Paul’s Extreme Sound Stretch Now More Extreme, Stretches Your Audio Up To One Quintillion Times

Paul's Extreme Stretch

Free Music Software: Developer Paul Nasca has released an updated version of Paul’s Extreme Sound Stretch, or Paulstretch, a program for stretching audio.

It is suitable for extreme sound stretching of audio and for applying special effects by spectral smoothing the sounds. It can transform any sound/music to a texture.

Version 2.1 is even more extreme and stretchier.

How stretchy is it? It can stretch your audio file up to one quintillion times ( 10^18 x ). Technically, that’s like a “bajillion” with a couple of extra zeros at the end.

If you’ve tried Paul’s Extreme Stretch, leave a comment with your thoughts on it!

New in Paulstretch 2.1:

  • Added loading/saving parameters.
  • Added Linux Jack support.
  • Added Symmetric mode of Binaural Beats.
  • Support for longer stretches – for the really patient ones – up to one quintillion times ( 10^18 x ).
  • Fixed a bug which produced infinite loop at the end of some mp3 files (at playing or render).
  • Fixed a bug in the mp3 reader.
  • Other minor additions.

Paulstretch is open source software released under a General Public License (GPL2).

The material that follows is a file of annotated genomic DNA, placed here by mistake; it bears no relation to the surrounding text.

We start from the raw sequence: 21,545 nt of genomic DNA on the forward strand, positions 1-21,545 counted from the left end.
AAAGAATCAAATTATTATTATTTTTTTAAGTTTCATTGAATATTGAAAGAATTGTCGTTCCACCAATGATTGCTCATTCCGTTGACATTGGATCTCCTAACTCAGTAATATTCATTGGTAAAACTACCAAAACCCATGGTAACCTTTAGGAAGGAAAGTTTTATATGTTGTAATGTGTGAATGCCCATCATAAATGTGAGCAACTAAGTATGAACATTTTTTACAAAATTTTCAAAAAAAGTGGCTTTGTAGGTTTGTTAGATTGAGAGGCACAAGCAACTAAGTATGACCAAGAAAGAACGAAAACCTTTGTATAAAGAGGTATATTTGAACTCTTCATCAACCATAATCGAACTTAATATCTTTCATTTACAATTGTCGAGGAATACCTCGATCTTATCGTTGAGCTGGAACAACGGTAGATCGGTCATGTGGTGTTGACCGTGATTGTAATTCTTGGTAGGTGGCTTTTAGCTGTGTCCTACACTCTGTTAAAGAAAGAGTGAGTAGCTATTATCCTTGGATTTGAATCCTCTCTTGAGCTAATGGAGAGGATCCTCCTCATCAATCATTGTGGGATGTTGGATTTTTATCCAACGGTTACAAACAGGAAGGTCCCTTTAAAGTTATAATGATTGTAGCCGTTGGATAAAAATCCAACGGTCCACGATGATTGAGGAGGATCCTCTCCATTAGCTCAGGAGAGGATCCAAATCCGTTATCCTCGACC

A Windows binary is available to download at Nasca’s site. The Mac version is maintained separately, here.

10 thoughts on “Paul’s Extreme Sound Stretch Now More Extreme, Stretches Your Audio Up To One Quintillion Times

  1. Great piece of software, I’ve used it before and I absolutely adore it, I have noticed though, that it can sometimes leave a bit of a hissing noise(even in parts that didn’t originally have hissing) if you have part of an audio track with a sort of tape hiss.

  2. Wow … where has this tool been all of my life! How awesome is it to make big long evolving pad sounds from the space between the beats in your favourite tunes? What a ripper! Thank YOU!

  3. The parameters are easier to use in the latest version than before. Some of what appear to be artifacts (what some call the hiss, etc) can be eliminated or increased to varying degrees with some tuning.

    Because the parameters can all be changed during playback, you can be more creative, especially if you use a separate audio recording application to record as you do so.
    Although the guide (a separate web page) gives some idea of what they do, experimenting is a great way to learn if you have the time.

    One of the most useful features (for me, at least) is the freeze option, which is part of the playback controls. Although on my computer I experience a time lag between pressing the button and the freeze starting, a bit of trial and error coupled with familiarity of the sound that I’m recording can be very useful.

    The kinds of music I find best suited to use with this are instrumental, with only a few instruments, and with restrained percussion – i.e. no huge crashes on cymbals. Vocals? There’s a huge difference between changing a trained voice vs. an untrained voice; with untrained voices you can often hear the slide up and down to a pitch that doesn’t usually come with a trained voice. Autotune? yuk.

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